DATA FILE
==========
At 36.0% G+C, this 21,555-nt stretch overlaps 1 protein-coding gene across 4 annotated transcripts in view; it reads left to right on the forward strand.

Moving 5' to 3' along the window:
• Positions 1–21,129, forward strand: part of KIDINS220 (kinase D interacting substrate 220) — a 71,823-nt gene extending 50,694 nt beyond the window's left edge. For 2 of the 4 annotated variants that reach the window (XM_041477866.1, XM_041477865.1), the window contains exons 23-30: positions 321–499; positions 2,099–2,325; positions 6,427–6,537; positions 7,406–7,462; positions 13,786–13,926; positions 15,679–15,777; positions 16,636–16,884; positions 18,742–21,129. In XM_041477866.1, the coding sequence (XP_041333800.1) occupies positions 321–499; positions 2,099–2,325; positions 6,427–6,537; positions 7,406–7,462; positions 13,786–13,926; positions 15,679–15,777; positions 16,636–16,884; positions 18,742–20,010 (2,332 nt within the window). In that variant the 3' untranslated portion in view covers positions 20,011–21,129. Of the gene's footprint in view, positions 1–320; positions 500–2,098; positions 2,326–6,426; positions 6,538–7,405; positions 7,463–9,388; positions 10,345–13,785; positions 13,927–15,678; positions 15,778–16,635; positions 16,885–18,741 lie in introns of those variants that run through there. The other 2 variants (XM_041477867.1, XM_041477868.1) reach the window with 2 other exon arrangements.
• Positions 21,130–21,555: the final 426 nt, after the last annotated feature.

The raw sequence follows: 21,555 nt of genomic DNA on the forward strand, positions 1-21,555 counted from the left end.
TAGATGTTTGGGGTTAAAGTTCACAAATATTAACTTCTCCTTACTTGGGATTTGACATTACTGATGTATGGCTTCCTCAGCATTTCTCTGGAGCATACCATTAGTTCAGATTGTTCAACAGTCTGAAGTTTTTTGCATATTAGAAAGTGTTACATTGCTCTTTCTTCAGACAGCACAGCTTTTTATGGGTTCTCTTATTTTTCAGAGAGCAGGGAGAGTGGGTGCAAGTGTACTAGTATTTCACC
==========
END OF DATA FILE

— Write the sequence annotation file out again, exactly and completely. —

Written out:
At 36.0% G+C, this 21,555-nt stretch overlaps 1 protein-coding gene across 4 annotated transcripts in view; it reads left to right on the forward strand.

Moving 5' to 3' along the window:
• Positions 1–21,129, forward strand: part of KIDINS220 (kinase D interacting substrate 220) — a 71,823-nt gene extending 50,694 nt beyond the window's left edge. For 2 of the 4 annotated variants that reach the window (XM_041477866.1, XM_041477865.1), the window contains exons 23-30: positions 321–499; positions 2,099–2,325; positions 6,427–6,537; positions 7,406–7,462; positions 13,786–13,926; positions 15,679–15,777; positions 16,636–16,884; positions 18,742–21,129. In XM_041477866.1, the coding sequence (XP_041333800.1) occupies positions 321–499; positions 2,099–2,325; positions 6,427–6,537; positions 7,406–7,462; positions 13,786–13,926; positions 15,679–15,777; positions 16,636–16,884; positions 18,742–20,010 (2,332 nt within the window). In that variant the 3' untranslated portion in view covers positions 20,011–21,129. Of the gene's footprint in view, positions 1–320; positions 500–2,098; positions 2,326–6,426; positions 6,538–7,405; positions 7,463–9,388; positions 10,345–13,785; positions 13,927–15,678; positions 15,778–16,635; positions 16,885–18,741 lie in introns of those variants that run through there. The other 2 variants (XM_041477867.1, XM_041477868.1) reach the window with 2 other exon arrangements.
• Positions 21,130–21,555: the final 426 nt, after the last annotated feature.

The raw sequence follows: 21,555 nt of genomic DNA on the forward strand, positions 1-21,555 counted from the left end.
TAGATGTTTGGGGTTAAAGTTCACAAATATTAACTTCTCCTTACTTGGGATTTGACATTACTGATGTATGGCTTCCTCAGCATTTCTCTGGAGCATACCATTAGTTCAGATTGTTCAACAGTCTGAAGTTTTTTGCATATTAGAAAGTGTTACATTGCTCTTTCTTCAGACAGCACAGCTTTTTATGGGTTCTCTTATTTTTCAGAGAGCAGGGAGAGTGGGTGCAAGTGTACTAGTATTTCACC